Despite the questions, the Lakers have a deep and talented team, and assuming Bryant’s knee injury is not serious they should challenge for another trip to the Finals.
Projected Starting Lineup
PG: Derek Fisher
SG: Kobe Bryant
SF: Vladimir Radmanovic
PF: Pau Gasol
C: Andrew Bynum
Key Bench Players: Odom, Jordan Farmar, Ariza, Sasha Vujacic, Luke Walton.
A lot of things are still up in the air in LA, though we pretty much know who will see the majority of the minutes. Look for Odom or Bynum to come off the bench, but both should get plenty of run. Bryant and Fisher will likely see fewer minutes this year with an eye on the playoffs, which means increased roles for Farmar and Vujacic.
The only true battle might be between Ariza and Walton, as successful 10-man rotations are few and far between. Ariza is younger and has more upside than Walton, and he looks to have the inside track at back-up small forward. Walton might be able to grab a few minutes at power forward if the Lakers want to go small, but he looks like he’ll be the odd man out when everyone is healthy.
Stud: He has played a ton of basketball the past 12 months and is holding off on a needed finger surgery, but Bryant is a no brainer as LA’s stud. He does it all on the court and contributes consistently in all the major fantasy categories. He might take a slight step back statistically this season as Jackson tries to get him a little more rest, but he’s still a lock as a top five pick.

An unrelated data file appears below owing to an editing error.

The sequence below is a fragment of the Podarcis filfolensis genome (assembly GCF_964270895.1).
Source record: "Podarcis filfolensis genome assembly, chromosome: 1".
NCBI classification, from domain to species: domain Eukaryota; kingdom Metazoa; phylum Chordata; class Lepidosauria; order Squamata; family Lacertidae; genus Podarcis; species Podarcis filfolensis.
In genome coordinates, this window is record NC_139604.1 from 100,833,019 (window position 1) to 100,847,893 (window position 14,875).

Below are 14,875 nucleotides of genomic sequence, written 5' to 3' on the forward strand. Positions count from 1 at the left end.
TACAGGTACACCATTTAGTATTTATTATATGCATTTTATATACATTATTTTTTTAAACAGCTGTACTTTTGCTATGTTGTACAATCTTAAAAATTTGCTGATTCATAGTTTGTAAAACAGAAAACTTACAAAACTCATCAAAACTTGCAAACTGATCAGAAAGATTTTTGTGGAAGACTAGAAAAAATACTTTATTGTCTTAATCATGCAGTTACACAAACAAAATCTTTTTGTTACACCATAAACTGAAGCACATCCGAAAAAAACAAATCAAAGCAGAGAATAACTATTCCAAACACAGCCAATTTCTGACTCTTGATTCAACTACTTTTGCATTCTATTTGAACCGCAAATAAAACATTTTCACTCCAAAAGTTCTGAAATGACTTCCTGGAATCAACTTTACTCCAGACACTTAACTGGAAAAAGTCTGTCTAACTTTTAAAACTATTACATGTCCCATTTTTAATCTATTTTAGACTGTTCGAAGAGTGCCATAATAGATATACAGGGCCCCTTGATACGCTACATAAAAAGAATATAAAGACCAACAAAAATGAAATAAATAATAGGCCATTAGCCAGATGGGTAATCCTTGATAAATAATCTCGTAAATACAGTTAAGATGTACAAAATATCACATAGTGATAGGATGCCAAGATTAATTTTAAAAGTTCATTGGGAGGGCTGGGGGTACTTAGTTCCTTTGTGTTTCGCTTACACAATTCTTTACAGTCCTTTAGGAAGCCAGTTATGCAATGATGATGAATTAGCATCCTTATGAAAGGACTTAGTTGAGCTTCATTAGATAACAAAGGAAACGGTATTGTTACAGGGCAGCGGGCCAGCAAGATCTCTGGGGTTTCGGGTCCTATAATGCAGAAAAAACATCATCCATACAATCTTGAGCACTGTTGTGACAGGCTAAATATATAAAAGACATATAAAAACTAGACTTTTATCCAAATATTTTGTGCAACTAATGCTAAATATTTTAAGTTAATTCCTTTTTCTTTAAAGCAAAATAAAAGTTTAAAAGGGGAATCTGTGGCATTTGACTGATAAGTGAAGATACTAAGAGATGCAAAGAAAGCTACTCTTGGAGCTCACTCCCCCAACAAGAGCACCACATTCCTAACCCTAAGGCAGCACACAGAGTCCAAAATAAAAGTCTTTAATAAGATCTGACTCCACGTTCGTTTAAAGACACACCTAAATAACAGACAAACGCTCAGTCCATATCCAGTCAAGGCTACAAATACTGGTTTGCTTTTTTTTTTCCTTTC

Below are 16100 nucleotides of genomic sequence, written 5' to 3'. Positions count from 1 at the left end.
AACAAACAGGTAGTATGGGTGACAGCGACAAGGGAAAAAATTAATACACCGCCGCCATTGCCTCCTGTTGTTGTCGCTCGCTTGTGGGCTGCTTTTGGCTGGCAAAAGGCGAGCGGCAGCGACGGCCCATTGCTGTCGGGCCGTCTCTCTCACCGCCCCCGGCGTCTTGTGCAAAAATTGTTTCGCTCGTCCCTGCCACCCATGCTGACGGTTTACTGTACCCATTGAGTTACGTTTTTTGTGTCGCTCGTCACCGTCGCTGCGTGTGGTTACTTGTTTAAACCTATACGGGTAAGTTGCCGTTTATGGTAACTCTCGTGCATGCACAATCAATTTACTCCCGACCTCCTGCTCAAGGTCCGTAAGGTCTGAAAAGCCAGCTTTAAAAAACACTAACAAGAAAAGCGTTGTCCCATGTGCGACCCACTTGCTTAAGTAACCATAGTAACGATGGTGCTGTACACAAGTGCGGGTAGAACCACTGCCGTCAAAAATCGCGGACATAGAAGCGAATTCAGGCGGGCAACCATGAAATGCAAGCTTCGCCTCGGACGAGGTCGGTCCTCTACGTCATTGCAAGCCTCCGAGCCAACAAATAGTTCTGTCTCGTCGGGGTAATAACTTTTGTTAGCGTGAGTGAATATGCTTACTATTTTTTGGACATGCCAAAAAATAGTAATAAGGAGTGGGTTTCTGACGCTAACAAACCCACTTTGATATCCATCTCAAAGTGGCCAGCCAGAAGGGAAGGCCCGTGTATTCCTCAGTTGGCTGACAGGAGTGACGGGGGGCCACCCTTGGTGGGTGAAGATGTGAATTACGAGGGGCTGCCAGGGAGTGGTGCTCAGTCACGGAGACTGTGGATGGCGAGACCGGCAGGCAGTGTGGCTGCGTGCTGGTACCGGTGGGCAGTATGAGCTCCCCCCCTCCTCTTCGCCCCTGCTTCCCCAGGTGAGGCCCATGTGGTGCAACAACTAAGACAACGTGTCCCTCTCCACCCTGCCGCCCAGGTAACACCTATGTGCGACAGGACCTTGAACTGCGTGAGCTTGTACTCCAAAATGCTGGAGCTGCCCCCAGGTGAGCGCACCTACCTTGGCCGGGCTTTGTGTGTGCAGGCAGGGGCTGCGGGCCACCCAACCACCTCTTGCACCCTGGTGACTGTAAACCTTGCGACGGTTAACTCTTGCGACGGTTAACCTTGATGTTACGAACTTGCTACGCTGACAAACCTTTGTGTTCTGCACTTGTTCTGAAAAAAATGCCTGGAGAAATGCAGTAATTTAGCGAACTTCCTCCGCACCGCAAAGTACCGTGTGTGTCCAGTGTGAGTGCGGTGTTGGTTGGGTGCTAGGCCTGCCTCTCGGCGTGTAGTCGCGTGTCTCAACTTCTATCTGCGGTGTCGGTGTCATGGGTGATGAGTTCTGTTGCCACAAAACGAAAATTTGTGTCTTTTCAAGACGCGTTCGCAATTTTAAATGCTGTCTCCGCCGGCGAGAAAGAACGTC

Dud: Despite having plenty of options, Lakers fans have made Odom the goat of their Finals lost last year, and he has never exactly been Michael Jordan when it comes to mental toughness. He’s also being asked to play small forward instead of power forward and potentially come off the bench, which certainly doesn’t sit well with someone in a contract year. If things go south with the Gasol-Bynum-Odom experiment you can bet Odom will be the one leaving LA. I look for his numbers to drop across the board this season, which isn’t good news for an expected high-round fantasy pick.
Sleeper: I have to go with Farmar here. He looks poised to take over the starting role from Fisher, whose age and lack of foot speed make him a poor matchup for the West’s talented young point guards. I’m not expecting Farmar to be a breakout player this year, but if there is an unheralded Laker ready to step up, it’s this youngster.
Rookies to Watch: Their only draft pick was Joe Crawford, who was waived earlier this week. See ya, kid.
Fantasy Stories to Watch
Judging by his struggles this preseason, Odom is having a hell of a time adjusting to life off the bench. Because of his across-the-board production, he’s still someone you’ll want on your team, but don’t be grabbing him thinking you’re getting a double-double every night.
Bynum looks like a new man this preseason, clearly having shaken off his injury-riddled 2007-08 season. This could be the season he finally emerges as a legitimate No. 1 fantasy centre. The fact that he could be a restricted free agent at season’s end only serves to motivate the big man even more.